The New Balboa Island Museum pays homage to the island so many of us know, love and call home – and a place that continues to capture the imaginations and hearts of visitors the world over.
Hours of Operation: Monday – Thursday 10am to 5pm, Friday – Sunday 10am to 6pm
Admission: Free general admission on all days. We gladly accept cash donations!
Ask about our Kids Scavenger Hunt!
Parking: Two hour parking is available on Marine Ave. You can park in the surrounding neighborhood for the extended day.
949.675.3952 or firstname.lastname@example.org
Balboa Island has long been one of the most popular destination for Orange County residents and visitors, alike. Now, since the grand opening of the New Balboa Island Museum and Historical Society on November 30, 2018, locals and tourists can experience Balboa as never before, with an entertaining and in-depth look at the rich and storied history of this beloved island.
Originally founded in 2000 in a much smaller space a few blocks away, The Balboa Island Museum and Historical Society – now located in a historic building at 210 Marine Avenue – has nearly tripled in size. The new facility allows for expanded exhibits, new collections and other amenities, including a children’s interactive zone and space for community gatherings and events.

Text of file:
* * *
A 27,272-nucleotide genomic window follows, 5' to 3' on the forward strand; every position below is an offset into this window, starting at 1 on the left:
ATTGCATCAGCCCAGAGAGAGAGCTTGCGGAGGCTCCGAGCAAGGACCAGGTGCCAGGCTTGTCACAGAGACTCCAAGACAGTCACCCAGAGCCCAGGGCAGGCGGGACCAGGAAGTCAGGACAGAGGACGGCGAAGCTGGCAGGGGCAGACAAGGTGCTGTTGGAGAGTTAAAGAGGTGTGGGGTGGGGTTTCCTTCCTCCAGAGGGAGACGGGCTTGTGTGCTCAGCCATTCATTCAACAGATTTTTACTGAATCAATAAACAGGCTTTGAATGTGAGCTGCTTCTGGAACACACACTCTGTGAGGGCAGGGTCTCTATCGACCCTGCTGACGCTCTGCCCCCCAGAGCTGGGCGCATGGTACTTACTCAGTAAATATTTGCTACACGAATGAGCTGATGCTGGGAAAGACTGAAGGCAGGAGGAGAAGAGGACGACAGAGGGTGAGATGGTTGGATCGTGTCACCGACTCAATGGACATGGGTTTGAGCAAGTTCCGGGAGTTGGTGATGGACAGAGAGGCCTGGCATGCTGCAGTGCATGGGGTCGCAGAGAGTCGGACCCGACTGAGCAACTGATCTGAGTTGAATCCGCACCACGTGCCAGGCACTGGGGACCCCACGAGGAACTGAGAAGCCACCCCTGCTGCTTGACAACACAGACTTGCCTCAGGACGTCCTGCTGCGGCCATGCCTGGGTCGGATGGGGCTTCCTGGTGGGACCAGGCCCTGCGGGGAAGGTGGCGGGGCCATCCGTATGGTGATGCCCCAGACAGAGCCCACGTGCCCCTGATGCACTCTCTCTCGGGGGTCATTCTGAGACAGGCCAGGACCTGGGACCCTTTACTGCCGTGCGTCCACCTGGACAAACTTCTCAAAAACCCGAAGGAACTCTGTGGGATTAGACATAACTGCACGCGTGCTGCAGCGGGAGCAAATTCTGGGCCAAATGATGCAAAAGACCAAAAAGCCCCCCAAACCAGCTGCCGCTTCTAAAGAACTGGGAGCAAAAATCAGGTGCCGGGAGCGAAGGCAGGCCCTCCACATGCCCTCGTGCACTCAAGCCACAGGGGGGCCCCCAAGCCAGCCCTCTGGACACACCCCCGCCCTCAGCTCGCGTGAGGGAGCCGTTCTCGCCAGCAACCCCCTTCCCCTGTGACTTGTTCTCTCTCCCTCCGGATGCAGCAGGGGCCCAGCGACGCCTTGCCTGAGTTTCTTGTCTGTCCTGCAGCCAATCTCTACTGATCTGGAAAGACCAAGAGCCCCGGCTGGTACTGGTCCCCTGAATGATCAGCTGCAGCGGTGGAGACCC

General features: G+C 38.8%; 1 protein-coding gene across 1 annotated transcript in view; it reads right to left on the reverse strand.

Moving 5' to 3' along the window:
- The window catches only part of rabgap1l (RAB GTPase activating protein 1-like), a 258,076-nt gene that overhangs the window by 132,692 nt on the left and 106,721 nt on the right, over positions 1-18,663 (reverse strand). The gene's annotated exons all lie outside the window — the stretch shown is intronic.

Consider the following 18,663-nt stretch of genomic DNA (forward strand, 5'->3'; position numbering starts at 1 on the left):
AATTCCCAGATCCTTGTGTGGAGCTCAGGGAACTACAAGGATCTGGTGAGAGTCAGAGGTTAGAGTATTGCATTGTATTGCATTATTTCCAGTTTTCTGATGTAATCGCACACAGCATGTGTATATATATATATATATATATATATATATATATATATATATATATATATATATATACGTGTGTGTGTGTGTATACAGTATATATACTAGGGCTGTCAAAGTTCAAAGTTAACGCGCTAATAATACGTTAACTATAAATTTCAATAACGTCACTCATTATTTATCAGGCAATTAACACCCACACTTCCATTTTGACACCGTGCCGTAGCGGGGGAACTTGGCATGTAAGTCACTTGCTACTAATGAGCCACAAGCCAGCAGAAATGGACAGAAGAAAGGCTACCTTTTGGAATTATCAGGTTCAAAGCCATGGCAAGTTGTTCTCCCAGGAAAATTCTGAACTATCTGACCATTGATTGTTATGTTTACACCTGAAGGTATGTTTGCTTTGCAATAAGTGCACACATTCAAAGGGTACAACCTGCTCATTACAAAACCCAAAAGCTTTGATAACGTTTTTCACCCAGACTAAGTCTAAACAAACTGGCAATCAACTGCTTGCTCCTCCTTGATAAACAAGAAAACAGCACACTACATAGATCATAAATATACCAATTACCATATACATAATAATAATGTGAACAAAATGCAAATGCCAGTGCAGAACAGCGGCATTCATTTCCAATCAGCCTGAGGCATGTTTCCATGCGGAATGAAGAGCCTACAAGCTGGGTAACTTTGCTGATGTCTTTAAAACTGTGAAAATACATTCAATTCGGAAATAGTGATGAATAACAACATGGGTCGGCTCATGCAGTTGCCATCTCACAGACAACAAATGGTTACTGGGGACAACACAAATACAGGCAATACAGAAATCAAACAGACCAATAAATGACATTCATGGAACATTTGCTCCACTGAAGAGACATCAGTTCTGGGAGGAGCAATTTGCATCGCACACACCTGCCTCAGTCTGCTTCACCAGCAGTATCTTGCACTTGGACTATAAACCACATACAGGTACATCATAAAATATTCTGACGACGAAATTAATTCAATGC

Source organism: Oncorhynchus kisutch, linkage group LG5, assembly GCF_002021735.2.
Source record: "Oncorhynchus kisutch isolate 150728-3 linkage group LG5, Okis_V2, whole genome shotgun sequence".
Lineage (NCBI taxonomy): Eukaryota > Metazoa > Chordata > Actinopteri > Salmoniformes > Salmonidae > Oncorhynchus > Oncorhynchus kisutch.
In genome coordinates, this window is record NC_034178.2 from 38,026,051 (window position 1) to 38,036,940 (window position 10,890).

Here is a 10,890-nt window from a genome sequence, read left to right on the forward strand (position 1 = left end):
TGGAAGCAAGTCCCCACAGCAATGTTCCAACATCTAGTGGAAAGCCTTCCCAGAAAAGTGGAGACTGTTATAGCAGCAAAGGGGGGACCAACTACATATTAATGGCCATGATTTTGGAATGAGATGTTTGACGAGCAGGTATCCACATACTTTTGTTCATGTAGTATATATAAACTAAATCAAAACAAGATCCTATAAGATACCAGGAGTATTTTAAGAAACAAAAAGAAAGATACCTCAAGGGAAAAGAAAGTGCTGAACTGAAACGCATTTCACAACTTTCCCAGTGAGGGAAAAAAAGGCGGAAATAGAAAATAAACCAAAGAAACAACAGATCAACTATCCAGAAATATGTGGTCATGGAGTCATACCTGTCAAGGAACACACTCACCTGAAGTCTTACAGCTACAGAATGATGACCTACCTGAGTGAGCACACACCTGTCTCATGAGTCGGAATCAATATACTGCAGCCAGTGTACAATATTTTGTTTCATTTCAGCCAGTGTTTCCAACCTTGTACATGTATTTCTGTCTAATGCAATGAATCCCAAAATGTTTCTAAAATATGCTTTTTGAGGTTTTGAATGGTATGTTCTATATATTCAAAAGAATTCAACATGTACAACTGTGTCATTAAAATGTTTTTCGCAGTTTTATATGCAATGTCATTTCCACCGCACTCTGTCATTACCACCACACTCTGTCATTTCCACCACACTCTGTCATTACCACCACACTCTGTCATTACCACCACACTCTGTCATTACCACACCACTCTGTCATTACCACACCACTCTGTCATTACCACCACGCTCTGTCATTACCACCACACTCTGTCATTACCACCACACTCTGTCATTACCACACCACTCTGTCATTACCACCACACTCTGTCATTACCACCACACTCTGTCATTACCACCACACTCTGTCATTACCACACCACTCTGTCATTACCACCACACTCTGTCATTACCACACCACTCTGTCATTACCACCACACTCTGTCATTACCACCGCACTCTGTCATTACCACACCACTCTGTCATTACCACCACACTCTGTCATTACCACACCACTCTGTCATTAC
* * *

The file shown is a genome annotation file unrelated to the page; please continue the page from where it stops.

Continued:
The Museum’s new home, at 210 Marine Ave., was first developed in 1927 as “Richardson’s Yacht Club Garage,” for boat repair and boat storage. Throughout its years, the building has housed a temporary fire department (1927-31), the lab for California Vitamins, Inc. (AKA: Nutrilite, 1937-1939), a series of locally owned hardware stores (1942-1979) the famous Original Balboa Beach Company (1984 – 1998) and the beloved Art for the Soul (1998 – 2018).
OUR Mission and Vision Statement
To collect, preserve and promote the culture and history of Balboa Island and Newport Beach.
Inspiring our community. A place to gather. Celebrating our heritage.
Board of Directors
Jo Ellen Heck
Brenda St. Hilaire